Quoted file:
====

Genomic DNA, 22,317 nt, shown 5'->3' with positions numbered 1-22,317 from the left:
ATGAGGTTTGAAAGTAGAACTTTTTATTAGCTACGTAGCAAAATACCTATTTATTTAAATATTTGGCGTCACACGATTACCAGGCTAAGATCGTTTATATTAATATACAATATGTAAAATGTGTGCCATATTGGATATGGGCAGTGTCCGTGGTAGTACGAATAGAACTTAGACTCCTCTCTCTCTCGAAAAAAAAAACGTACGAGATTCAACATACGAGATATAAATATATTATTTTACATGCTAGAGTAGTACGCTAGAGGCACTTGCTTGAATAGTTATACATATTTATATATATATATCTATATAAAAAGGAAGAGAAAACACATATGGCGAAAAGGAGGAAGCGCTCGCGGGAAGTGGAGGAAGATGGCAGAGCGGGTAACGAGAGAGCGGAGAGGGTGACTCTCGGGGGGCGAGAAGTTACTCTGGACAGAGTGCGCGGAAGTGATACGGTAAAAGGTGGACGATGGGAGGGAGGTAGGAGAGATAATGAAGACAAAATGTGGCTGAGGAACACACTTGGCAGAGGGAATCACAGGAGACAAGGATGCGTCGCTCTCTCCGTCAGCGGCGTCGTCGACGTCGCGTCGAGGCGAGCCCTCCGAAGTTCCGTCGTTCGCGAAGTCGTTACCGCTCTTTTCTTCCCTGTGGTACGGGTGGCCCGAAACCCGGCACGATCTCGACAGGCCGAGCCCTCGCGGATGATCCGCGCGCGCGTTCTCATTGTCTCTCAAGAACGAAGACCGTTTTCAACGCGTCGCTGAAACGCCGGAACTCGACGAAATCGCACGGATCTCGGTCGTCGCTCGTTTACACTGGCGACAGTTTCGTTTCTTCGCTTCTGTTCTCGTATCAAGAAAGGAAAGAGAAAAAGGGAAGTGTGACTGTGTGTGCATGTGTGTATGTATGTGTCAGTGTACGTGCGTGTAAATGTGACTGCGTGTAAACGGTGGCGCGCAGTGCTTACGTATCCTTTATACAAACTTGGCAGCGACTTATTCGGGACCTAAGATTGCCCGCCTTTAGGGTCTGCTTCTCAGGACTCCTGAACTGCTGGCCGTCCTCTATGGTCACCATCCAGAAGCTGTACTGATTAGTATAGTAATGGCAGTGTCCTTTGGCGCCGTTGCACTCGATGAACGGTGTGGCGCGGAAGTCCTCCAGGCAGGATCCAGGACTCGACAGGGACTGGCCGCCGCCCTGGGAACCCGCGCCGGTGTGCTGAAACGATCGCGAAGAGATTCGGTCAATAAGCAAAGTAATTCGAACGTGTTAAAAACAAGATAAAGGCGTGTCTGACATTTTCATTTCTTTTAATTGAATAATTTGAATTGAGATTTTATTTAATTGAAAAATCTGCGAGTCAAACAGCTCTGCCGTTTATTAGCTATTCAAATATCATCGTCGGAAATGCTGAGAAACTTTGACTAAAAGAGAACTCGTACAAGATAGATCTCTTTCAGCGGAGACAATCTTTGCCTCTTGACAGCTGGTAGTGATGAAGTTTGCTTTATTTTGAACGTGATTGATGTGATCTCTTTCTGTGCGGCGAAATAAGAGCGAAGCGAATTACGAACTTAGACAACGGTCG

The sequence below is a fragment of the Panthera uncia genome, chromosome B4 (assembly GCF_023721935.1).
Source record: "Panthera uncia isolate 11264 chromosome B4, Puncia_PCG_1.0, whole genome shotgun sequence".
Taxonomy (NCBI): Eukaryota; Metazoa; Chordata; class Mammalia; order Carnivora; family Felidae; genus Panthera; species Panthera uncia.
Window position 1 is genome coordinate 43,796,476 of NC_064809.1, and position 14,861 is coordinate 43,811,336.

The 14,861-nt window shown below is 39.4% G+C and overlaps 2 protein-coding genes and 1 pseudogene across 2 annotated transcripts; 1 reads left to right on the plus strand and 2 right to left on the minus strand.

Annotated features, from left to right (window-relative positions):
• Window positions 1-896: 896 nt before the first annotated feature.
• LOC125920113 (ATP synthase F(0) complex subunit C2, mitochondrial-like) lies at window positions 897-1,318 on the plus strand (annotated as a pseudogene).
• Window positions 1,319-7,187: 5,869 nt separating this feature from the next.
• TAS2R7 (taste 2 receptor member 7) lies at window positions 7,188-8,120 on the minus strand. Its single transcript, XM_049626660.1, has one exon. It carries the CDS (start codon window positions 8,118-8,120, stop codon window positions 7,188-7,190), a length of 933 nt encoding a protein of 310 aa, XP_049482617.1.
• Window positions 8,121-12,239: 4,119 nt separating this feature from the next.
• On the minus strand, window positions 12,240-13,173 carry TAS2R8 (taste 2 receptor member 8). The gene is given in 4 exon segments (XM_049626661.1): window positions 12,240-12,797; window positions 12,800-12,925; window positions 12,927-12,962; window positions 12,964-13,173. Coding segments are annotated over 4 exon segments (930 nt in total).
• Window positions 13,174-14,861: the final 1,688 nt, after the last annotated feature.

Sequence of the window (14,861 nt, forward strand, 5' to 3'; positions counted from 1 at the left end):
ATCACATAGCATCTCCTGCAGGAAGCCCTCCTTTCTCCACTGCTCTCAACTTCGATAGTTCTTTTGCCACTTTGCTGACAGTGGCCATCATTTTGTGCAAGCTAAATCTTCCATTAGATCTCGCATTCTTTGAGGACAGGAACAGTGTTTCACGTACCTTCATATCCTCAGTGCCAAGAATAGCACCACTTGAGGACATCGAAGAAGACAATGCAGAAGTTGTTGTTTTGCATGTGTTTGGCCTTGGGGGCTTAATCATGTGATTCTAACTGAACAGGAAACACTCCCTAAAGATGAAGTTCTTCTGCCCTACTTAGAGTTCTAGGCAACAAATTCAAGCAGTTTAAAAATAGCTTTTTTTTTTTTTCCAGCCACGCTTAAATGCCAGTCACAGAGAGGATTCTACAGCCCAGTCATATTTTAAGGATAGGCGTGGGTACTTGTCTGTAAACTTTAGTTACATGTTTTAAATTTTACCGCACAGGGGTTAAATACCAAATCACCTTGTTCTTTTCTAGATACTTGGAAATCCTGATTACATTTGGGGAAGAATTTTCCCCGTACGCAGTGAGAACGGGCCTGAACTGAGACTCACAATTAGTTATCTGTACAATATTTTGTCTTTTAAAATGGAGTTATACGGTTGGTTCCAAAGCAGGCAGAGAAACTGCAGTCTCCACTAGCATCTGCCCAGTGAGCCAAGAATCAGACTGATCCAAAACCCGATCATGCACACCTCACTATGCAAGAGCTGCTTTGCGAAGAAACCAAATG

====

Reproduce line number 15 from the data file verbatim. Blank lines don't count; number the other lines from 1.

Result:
• Window positions 13,174-14,861: the final 1,688 nt, after the last annotated feature.